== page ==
N'COBRA PHL LEADERSHIP
N’COBRA PHL is the Philadelphia chapter of the National Coalition of Blacks for Reparations in America. N’COBRA PHL operates its independent nonprofit infrastructure from affiliate N’COBRA chapters and subsidiaries, and works alongside academics, historians, social service professionals, economic experts, members of the faith community, members of the Philadelphia and Pennsylvania legislature, and the greater Philadelphia and global community to develop resolutions of redress and reparation through education and awareness events, fundraisers, community town halls, and more. We believe that reparations is a cross-roads solution to the human capital infrastructure, in the context of a reparations accord, as a matter of public policy.
Breanna Moore is a third year PhD student in the History Department at University of Pennsylvania. She graduated from UPenn with majors in International Relations and African Studies in 2015. Her research interests include slavery, the transAtlantic slave trade, the colonization of North America, South America, the Caribbean, and Africa, and the history of the African diaspora. She’s passionate about disseminating diverse histories which center marginalized groups to the public, inside and outside of academic spaces, through multimodal mediums such as film, digital media, fashion, and public history projects. In 2019, she was commissioned by the University of Pennsylvania Museum of Archaeology and Anthropology to create an art installation for the opening of their New Africa Galleries. She co-created a dress, titled “Wearable Literature,” which uses art and embroidery to express the importance of ancestral communication and the principle of Sankofa in the design of the fabric. She joined the Penn Slavery Project in Spring 2018. Through the Penn and Slavery Project’s Augmented Reality Mobile App, she documents the history of my family over five generations, from slavery to the present, set in contrast with the fortunes of my family’s enslavers which included two men who received medical degrees from Penn during the 19th century. Breanna began organizing in college as a co-chair of S.O.U.L. (Students Organizing for Unity and Liberation). She joined N’COBRA in summer 2020.
Rashaun Williams is a disc jockey, social service professional, and public policy organizer. He has worked with dozens of human services organizations and hundreds of young people to create impact in the areas of ecology, education, civics, and the arts. Rashaun is a longtime altruist and community organizer with experience teaching in both public schools and in higher education, mobilizing for climate action, and philanthropy through the arts and humanities of Philadelphia. Rashaun uses his human ecology and equity lens to support international and hyper-local programs that provide long term solutions to complex socio-economic issues. He has led creative making, entrepreneurship and restorative justice programs in public schools, and directed trauma informed social emotional learning for children and families in community centers alongside industry leaders, educators, academics, philanthropists, legislators, families, and more. Rashaun has a deep study of African and Indigenous American history and heritage, which empowers his grassroots social work, and informs his policy advocacy and civic engagement. He joined N’COBRA in summer 2020.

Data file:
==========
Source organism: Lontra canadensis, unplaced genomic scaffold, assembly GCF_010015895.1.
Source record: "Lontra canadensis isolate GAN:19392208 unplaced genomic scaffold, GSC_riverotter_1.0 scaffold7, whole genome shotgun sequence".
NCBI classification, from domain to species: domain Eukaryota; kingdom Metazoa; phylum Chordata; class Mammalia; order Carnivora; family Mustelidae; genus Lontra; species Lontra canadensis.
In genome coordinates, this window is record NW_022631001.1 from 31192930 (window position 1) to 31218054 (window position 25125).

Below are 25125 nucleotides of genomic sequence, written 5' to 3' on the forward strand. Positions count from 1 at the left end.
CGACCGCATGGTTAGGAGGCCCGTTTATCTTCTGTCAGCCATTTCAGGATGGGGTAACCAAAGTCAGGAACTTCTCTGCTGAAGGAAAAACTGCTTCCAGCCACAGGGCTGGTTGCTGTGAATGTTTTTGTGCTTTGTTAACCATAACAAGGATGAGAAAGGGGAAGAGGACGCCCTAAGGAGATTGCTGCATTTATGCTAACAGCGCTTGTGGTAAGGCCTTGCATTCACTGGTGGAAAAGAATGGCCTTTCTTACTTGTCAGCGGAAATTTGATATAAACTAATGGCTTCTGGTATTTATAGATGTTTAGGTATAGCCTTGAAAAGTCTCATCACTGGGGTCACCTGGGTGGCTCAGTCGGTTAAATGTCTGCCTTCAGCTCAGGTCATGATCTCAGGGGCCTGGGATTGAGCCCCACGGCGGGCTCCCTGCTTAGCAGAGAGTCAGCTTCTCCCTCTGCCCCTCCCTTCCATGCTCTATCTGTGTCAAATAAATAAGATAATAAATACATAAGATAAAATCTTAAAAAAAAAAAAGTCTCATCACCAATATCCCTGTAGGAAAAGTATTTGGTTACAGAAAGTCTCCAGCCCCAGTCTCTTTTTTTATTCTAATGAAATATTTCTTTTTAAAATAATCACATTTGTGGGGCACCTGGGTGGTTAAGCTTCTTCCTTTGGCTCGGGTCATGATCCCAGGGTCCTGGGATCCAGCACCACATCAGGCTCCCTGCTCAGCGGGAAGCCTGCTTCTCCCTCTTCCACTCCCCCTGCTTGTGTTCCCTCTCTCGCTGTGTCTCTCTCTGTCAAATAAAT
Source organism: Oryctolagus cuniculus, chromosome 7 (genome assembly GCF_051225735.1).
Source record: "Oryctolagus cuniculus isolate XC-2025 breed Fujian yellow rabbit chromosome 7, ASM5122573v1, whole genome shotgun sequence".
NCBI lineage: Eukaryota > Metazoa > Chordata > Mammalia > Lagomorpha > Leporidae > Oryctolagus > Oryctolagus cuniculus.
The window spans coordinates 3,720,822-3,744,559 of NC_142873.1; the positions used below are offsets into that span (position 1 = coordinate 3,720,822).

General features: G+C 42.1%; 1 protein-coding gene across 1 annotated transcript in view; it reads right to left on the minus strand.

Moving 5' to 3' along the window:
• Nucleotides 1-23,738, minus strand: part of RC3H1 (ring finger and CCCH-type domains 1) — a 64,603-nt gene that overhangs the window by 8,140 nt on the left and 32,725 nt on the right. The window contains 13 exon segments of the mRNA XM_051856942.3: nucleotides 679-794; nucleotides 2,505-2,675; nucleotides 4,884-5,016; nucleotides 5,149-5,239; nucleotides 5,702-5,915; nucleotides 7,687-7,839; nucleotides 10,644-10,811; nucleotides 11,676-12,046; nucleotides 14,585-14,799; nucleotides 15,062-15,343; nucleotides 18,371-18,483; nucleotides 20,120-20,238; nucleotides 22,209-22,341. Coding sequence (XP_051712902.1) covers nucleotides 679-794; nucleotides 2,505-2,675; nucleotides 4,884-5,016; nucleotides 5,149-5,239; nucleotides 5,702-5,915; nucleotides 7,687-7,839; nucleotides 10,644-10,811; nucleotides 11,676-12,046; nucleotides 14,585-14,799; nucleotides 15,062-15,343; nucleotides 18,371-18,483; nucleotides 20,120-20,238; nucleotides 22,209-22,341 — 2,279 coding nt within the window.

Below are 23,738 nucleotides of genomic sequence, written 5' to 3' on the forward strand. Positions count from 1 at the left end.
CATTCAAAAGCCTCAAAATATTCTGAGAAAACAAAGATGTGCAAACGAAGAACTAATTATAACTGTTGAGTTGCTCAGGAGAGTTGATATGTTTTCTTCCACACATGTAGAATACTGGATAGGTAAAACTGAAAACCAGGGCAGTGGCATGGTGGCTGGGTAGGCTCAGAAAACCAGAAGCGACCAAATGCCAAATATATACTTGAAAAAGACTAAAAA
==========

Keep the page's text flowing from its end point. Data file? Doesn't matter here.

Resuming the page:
Ari Merretazon is an ordained minister and community economic development practitioner. He is the past Northeast Regional Representative, and in 2011 he was elected as National Male Co-Chair of N’COBRA. In the late ‘80s He was a National Security Co-Chair for the National Black Independent Party (NBIPP). He prides himself on being one of the leading thought leaders on reparations for Descendants of Africans Enslaved in the United States (DAEUS). He is a graduate of the Graduate School of Community Economic Development, with an MA Degree. On January 20, 2016, he gave testimony before the United Nations (UN) Working Group of Experts on People of African Descent and submitted revised and extended remarks for its final report with a recommendation for the Working Group to recommend that the United States Congress pay reparations to Descendants of Africans Enslaved in the United States (DAEUS).
Osaze Osayaba (aka Charles Mckenzie), a longtime educator, received his BS Secondary Education, University of Pittsburgh, MSW. Osaze retired From the Camden City School District in 2014. Before retiring he worked at OIC of America providing technical assistance to local OIC agencies. He also worked at the Medical College of Pennsylvania in the Department of Nursing Staff Development Instructor. Founder of MACRO CATV cable construction company headquartered in Philadelphia, PA. In 1995 Osaze joined the National Coalition of Blacks for Reparations in America, Philadelphia Chapter. He serves currently as Treasurer of the Philadelphia Chapter, former Treasurer both local and NE Region, and presently member of the National Legislative Commission.